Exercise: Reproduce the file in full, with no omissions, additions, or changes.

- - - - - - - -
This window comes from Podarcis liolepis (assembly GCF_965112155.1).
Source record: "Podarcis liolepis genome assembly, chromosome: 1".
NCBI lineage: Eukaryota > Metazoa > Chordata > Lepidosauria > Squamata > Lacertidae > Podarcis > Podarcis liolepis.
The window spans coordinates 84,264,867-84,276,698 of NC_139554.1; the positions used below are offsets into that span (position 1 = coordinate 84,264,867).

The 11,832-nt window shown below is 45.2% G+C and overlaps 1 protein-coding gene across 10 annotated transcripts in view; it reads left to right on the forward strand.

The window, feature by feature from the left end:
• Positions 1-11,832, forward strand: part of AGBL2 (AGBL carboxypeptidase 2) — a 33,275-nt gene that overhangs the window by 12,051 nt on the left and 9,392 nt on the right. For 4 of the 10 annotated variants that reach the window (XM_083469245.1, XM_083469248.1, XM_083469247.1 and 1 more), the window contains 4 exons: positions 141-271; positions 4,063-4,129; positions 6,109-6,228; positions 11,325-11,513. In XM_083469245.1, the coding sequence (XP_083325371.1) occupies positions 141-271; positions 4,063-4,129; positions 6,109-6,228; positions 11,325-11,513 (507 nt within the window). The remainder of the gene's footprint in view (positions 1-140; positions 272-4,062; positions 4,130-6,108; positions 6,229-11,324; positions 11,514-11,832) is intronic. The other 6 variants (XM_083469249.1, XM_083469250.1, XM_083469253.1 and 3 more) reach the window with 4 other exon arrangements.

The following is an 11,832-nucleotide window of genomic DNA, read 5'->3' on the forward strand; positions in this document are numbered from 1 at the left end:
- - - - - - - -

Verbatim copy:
This window comes from Podarcis liolepis (assembly GCF_965112155.1).
Source record: "Podarcis liolepis genome assembly, chromosome: 1".
NCBI lineage: Eukaryota > Metazoa > Chordata > Lepidosauria > Squamata > Lacertidae > Podarcis > Podarcis liolepis.
The window spans coordinates 84,264,867-84,276,698 of NC_139554.1; the positions used below are offsets into that span (position 1 = coordinate 84,264,867).

The 11,832-nt window shown below is 45.2% G+C and overlaps 1 protein-coding gene across 10 annotated transcripts in view; it reads left to right on the forward strand.

The window, feature by feature from the left end:
• Positions 1-11,832, forward strand: part of AGBL2 (AGBL carboxypeptidase 2) — a 33,275-nt gene that overhangs the window by 12,051 nt on the left and 9,392 nt on the right. For 4 of the 10 annotated variants that reach the window (XM_083469245.1, XM_083469248.1, XM_083469247.1 and 1 more), the window contains 4 exons: positions 141-271; positions 4,063-4,129; positions 6,109-6,228; positions 11,325-11,513. In XM_083469245.1, the coding sequence (XP_083325371.1) occupies positions 141-271; positions 4,063-4,129; positions 6,109-6,228; positions 11,325-11,513 (507 nt within the window). The remainder of the gene's footprint in view (positions 1-140; positions 272-4,062; positions 4,130-6,108; positions 6,229-11,324; positions 11,514-11,832) is intronic. The other 6 variants (XM_083469249.1, XM_083469250.1, XM_083469253.1 and 3 more) reach the window with 4 other exon arrangements.

The following is an 11,832-nucleotide window of genomic DNA, read 5'->3' on the forward strand; positions in this document are numbered from 1 at the left end: